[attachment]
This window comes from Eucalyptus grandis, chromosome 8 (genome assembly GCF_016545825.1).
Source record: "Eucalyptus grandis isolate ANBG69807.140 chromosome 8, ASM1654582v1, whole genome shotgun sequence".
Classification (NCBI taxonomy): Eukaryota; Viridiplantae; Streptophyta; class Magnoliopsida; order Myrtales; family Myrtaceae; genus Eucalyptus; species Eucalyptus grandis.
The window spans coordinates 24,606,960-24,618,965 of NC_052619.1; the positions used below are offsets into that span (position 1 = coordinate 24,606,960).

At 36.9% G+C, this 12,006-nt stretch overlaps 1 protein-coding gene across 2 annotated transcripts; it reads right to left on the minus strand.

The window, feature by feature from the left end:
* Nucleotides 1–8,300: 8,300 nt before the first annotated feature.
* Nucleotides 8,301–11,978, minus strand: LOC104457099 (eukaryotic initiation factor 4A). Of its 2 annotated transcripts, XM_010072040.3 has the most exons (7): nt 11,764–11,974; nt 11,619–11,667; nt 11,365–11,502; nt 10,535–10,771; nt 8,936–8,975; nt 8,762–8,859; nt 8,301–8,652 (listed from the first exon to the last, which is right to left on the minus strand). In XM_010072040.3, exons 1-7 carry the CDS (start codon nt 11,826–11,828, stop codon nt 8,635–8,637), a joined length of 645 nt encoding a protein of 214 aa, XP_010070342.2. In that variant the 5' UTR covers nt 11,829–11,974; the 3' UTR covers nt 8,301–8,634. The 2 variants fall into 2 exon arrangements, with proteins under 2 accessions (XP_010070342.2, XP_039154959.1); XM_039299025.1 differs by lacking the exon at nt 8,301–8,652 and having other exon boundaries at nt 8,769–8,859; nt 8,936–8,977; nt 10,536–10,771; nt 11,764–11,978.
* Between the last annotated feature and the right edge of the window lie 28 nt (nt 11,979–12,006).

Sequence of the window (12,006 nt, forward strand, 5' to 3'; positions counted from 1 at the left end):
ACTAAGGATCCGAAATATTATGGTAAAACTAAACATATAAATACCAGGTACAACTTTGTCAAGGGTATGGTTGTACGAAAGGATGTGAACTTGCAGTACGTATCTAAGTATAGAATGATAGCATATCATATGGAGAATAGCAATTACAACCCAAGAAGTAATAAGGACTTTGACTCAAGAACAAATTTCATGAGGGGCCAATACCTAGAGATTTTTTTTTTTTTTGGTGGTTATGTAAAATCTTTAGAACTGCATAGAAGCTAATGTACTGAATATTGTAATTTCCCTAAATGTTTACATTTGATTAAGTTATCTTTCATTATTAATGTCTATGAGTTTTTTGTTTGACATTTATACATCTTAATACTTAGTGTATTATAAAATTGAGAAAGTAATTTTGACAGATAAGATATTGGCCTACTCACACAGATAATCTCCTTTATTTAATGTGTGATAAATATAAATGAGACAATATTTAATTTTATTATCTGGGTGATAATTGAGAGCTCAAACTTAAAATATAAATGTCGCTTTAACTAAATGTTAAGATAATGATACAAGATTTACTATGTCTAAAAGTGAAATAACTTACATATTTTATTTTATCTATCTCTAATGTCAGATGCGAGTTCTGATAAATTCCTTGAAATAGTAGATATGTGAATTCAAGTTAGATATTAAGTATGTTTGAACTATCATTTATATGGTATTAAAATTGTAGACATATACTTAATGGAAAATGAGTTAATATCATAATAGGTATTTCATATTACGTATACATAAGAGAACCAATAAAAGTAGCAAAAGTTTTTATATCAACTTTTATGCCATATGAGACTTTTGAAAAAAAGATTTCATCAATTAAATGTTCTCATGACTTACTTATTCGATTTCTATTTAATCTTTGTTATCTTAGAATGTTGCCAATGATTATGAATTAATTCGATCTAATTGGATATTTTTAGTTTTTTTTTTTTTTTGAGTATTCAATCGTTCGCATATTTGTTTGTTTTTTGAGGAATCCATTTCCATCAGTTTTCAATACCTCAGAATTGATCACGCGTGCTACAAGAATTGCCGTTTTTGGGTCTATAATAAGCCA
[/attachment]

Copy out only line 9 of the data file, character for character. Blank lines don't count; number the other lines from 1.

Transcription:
* Between the last annotated feature and the right edge of the window lie 28 nt (nt 11,979–12,006).